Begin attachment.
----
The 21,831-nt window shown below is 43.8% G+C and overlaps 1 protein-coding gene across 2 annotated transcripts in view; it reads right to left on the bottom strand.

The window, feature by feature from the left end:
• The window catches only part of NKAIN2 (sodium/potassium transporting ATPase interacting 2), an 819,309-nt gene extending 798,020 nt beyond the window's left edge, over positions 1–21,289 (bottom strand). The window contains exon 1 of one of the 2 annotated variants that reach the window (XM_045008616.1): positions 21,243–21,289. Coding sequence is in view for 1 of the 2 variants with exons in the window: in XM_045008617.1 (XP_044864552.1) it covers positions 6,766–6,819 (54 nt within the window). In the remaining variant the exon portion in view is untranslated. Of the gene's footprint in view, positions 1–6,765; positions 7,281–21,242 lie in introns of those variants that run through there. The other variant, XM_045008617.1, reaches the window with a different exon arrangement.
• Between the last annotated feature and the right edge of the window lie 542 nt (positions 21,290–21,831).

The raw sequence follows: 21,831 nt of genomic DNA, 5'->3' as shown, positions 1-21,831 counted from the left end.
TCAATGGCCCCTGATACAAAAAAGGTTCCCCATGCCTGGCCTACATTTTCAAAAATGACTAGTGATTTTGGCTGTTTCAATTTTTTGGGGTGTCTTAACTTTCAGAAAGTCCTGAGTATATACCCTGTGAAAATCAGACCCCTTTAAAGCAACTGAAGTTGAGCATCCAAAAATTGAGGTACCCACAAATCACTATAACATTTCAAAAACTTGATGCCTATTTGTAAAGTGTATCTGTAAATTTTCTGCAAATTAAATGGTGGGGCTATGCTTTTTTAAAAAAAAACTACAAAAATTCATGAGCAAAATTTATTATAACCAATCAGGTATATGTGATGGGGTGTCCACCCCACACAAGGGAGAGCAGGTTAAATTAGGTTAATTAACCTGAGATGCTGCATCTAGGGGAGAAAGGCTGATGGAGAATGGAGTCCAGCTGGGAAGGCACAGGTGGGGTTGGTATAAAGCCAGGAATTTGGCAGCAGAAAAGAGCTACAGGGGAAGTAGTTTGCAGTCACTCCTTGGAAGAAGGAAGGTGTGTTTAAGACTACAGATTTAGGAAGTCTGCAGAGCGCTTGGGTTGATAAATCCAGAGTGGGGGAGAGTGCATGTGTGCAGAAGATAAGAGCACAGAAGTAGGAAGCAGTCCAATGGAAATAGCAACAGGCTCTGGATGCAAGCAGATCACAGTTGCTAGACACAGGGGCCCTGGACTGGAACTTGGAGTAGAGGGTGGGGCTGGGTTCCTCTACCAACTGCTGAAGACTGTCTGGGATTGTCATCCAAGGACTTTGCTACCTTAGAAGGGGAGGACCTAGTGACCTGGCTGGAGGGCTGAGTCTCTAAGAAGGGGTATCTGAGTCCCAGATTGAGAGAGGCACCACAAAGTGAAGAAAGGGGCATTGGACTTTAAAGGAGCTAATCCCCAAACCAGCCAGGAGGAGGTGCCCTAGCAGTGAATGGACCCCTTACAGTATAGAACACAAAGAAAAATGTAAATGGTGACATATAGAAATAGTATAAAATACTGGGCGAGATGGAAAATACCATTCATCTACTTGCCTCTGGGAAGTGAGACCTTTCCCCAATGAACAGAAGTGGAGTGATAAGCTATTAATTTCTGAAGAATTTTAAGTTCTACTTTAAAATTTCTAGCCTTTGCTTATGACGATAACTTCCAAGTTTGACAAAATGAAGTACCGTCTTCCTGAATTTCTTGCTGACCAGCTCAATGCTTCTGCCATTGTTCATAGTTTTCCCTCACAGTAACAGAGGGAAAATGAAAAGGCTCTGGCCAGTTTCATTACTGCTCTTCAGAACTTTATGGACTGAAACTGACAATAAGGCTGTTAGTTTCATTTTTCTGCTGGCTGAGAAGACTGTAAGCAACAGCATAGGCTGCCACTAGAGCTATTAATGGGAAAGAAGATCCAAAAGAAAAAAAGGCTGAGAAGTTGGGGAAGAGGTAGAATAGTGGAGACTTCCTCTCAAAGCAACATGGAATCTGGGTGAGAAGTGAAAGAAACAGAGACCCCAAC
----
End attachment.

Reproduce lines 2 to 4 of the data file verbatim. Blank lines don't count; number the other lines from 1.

The window, feature by feature from the left end:
• The window catches only part of NKAIN2 (sodium/potassium transporting ATPase interacting 2), an 819,309-nt gene extending 798,020 nt beyond the window's left edge, over positions 1–21,289 (bottom strand). The window contains exon 1 of one of the 2 annotated variants that reach the window (XM_045008616.1): positions 21,243–21,289. Coding sequence is in view for 1 of the 2 variants with exons in the window: in XM_045008617.1 (XP_044864552.1) it covers positions 6,766–6,819 (54 nt within the window). In the remaining variant the exon portion in view is untranslated. Of the gene's footprint in view, positions 1–6,765; positions 7,281–21,242 lie in introns of those variants that run through there. The other variant, XM_045008617.1, reaches the window with a different exon arrangement.
• Between the last annotated feature and the right edge of the window lie 542 nt (positions 21,290–21,831).